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dc.contributor.authorHuynh, Jennifer-
dc.contributor.authorEtemadi, Nima-
dc.contributor.authorHollande, Frédéric-
dc.contributor.authorErnst, Matthias-
dc.contributor.authorBuchert, Michael-
dc.identifier.citationSeminars in cancer biology 2017; 45: 13-22-
dc.description.abstractIntercellular communication between tumor cells, immune cells and the stroma characterises the tumor microenvironment, which is instrumental for establishing the ecological niche that fosters tumor growth and metastasis. While tumor cell intrinsic STAT3 signaling provides a crucial axis to support cell proliferation and survival, it also regulates many activities of the non-transformed cells that collectively make up the tumor microenvironment. Accordingly, excessive activation of STAT3 is a hallmark of many malignancies, and often occurs in response to cytokines of the IL-6 and IL-10 families. However, tumor extrinsic STAT3 signaling also regulates the effector function of tumor-associated immune and stromal cells, which support the growth of tumors by suppressing the host's anti-tumor immune response. Given that STAT3 mediates tumorigenic effects in many cell types, the molecular players of STAT3 signaling and its upstream JAK kinases provide viable therapeutic targets for the treatment of cancer. Here we provide an update on novel insights into the role of STAT3 in immune suppression and describe current therapeutic strategies that target the JAK/STAT3 signaling axis for the treatment of malignancies.-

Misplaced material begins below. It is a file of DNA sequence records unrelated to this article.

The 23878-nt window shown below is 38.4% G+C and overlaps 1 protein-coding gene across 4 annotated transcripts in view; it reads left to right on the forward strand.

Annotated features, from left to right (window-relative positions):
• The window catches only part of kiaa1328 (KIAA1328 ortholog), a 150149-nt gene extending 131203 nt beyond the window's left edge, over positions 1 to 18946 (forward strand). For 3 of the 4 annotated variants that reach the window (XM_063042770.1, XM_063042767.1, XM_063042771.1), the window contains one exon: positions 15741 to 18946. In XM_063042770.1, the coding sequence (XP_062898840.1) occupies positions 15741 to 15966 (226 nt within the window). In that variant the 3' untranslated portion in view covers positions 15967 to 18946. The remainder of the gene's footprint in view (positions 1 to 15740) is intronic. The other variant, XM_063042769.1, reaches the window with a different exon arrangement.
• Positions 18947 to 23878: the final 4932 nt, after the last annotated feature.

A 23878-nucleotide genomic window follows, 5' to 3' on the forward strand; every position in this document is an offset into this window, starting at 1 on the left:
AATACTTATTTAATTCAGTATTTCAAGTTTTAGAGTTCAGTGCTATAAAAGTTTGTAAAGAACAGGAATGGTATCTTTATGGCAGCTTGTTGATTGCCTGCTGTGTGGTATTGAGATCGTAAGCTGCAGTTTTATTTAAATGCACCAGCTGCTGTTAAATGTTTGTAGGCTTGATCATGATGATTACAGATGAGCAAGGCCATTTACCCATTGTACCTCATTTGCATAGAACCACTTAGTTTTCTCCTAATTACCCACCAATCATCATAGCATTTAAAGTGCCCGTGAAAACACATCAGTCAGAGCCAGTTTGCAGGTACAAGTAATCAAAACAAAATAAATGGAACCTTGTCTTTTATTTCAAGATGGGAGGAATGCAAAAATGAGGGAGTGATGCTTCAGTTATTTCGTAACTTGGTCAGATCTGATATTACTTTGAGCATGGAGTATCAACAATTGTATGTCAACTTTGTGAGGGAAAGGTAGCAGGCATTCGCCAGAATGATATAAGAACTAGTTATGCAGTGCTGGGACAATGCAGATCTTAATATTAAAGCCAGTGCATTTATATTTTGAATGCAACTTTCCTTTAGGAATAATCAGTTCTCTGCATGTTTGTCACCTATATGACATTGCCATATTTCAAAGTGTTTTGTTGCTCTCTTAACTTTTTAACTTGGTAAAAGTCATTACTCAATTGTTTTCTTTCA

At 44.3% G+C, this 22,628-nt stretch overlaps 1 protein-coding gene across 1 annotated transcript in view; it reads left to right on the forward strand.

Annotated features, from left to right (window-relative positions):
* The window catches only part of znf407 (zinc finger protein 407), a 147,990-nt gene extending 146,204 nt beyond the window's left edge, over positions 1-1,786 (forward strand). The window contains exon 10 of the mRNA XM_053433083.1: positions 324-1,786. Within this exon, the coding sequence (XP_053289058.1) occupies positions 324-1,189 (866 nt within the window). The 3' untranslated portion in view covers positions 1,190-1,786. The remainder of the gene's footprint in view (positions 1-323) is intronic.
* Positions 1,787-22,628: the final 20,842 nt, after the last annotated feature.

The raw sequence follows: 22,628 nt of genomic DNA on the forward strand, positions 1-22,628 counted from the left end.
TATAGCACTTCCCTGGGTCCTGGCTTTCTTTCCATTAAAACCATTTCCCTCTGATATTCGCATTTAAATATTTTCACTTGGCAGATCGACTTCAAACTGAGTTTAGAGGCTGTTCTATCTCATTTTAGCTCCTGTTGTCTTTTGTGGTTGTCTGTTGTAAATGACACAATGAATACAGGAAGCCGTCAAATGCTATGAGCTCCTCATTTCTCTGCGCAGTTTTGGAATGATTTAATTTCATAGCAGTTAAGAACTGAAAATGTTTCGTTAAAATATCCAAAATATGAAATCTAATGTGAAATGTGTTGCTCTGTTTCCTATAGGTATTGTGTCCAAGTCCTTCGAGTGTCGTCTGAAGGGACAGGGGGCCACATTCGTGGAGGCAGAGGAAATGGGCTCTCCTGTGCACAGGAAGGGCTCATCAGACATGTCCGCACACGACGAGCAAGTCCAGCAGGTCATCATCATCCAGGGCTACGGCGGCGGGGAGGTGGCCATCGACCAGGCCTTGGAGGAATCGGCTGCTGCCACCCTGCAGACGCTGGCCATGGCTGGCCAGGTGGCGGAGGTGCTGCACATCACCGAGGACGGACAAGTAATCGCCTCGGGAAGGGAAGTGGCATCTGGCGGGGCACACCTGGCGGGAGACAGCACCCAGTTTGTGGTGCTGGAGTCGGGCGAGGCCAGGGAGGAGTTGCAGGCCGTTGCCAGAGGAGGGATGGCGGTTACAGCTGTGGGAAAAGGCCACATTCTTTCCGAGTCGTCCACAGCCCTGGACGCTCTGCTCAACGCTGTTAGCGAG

dc.subjectJanus kinase (JAK)-
dc.subjectSignal transducer and activator of transcription 3 (STAT3)-
dc.subjectTumor development-
dc.titleThe JAK/STAT3 axis: A comprehensive drug target for solid malignancies.-
dc.typeJournal Article-
dc.identifier.journaltitleSeminars in cancer biology-
dc.identifier.affiliationOlivia Newton-John Cancer Research Institute, Heidelberg, Victoria, Australia-
dc.identifier.affiliationSchool of Cancer Medicine, La Trobe University, Melbourne, Victoria, Australia-
dc.identifier.affiliationDepartment of Pathology, The University of Melbourne, Victorian Comprehensive Cancer Centre, Grattan St, Parkville Victoria, Australia-
dc.type.austinJournal Article-
item.openairetypeJournal Article-
item.fulltextNo Fulltext-
item.languageiso639-1en- Newton-John Cancer Research Institute-
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